Recently, a truck accident in Atlanta led to a trailer being set ablaze on I285 that blocked all lanes of traffic for hours on a Friday. These and other mishaps like it have compelled the Georgia Department of Transportation to find new ways to reduce the number of these accidents in the state.

According to the AJC, GDOT offers a $3,500 bonus via the TRIP program to private companies in metro Atlanta that can clean up a truck wreck in an hour and a half or less. However, this may not be enough to tackle the growing number of freight trucks joining the Atlanta highways. One reason for the 20,000 trucks traveling through Atlanta is the growing importance of the port in Savannah. An increase in the number of trucks will likely lead to an increase in the number of truck accidents.

Note that the TRIP program is a reactive solution to truck wrecks and does not adequately address the factors that lead to them happening in the first place. CBS reports that as a result, GDOT has also considered building an interstate for trucks alone. While trucks are banned from some streets in the city and suburbs, cars must still share the interstates with them. GDOT plans to divert this truck traffic through an interstate that would run from Macon to metro Atlanta.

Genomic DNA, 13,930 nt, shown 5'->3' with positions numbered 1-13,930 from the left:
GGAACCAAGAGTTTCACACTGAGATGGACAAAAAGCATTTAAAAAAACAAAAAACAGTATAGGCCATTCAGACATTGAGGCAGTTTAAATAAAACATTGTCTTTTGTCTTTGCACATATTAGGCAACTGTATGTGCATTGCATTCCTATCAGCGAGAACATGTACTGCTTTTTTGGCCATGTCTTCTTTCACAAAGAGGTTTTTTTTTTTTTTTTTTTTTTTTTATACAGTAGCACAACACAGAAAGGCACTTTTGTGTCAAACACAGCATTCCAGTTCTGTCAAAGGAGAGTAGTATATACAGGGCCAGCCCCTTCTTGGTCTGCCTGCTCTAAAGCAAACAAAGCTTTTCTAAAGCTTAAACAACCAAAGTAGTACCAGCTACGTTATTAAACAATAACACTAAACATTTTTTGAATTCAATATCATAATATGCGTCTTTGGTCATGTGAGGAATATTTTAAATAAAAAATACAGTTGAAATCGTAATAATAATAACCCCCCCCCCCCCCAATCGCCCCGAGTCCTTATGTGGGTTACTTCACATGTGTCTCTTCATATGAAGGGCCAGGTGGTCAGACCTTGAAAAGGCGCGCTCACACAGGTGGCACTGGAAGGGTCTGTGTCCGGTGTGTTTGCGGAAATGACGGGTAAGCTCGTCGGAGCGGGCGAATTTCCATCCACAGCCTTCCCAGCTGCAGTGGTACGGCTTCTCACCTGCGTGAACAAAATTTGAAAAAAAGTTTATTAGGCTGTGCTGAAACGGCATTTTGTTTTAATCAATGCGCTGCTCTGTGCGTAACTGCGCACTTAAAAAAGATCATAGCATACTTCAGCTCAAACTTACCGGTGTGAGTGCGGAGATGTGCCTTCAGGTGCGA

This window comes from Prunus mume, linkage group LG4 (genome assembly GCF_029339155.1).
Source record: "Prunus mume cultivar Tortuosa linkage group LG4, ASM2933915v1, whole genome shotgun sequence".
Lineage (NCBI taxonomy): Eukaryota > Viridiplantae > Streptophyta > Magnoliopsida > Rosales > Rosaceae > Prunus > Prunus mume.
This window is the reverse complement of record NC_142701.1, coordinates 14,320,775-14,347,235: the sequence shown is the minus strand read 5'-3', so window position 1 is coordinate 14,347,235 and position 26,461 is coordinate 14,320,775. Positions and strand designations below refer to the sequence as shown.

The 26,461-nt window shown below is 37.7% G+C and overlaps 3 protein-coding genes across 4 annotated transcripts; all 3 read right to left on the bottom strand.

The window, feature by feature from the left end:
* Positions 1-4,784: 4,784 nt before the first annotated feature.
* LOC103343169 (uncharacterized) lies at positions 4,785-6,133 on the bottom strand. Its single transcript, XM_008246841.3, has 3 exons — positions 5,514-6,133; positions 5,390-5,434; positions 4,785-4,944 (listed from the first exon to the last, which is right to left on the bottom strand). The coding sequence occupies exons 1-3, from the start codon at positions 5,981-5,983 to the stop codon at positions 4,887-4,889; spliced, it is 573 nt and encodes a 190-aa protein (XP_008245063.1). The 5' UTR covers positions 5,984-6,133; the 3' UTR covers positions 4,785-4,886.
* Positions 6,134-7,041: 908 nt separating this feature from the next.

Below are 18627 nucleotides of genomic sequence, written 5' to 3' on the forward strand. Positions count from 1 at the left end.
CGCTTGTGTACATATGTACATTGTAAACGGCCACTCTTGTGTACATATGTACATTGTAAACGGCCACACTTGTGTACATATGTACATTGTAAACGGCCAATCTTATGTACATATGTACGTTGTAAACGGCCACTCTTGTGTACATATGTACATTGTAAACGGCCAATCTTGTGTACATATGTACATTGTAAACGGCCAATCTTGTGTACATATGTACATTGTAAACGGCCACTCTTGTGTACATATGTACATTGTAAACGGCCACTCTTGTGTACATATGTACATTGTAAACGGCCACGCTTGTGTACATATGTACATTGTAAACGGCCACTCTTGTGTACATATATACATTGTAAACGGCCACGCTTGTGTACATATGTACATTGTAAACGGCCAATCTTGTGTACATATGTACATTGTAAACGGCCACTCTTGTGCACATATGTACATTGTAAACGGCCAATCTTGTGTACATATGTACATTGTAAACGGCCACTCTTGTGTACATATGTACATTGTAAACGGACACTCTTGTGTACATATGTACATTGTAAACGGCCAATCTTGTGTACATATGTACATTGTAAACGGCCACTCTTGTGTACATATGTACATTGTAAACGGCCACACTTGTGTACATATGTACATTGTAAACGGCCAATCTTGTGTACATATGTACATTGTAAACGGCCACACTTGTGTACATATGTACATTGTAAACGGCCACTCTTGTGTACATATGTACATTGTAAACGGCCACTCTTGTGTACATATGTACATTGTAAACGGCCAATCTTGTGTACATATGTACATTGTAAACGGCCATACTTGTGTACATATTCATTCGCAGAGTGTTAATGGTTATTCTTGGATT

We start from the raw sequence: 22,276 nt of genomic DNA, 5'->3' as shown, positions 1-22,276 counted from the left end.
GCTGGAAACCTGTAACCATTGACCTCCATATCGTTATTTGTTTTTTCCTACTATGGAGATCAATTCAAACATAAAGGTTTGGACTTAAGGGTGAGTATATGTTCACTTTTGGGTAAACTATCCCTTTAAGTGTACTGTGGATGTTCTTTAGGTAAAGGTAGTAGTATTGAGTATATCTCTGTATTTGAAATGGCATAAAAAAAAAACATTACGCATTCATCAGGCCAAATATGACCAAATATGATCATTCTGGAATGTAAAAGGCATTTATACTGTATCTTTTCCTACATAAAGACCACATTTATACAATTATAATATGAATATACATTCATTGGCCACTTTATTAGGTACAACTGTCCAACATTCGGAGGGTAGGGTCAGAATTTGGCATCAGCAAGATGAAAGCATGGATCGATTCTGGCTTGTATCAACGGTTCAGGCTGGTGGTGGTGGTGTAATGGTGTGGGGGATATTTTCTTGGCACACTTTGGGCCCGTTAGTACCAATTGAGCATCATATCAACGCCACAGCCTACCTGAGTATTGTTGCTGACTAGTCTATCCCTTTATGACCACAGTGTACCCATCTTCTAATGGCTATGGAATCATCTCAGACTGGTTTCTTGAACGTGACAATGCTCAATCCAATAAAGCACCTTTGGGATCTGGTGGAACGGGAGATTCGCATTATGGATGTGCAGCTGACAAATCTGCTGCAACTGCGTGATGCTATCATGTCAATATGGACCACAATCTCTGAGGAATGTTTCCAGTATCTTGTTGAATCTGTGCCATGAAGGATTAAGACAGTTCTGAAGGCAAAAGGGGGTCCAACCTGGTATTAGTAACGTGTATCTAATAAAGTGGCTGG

This may lead to 40% fewer traffic delays for both commercial and passenger vehicles. However, traffic is not the GDOT’s only concern. The prevalence of truck accidents and the resulting deaths are devastating. In 2016, truck accidents killed 4,300 people. It is not just the number of accidents that are problematic but the severity of them. GDOT estimates the new interstate project may begin by 2024.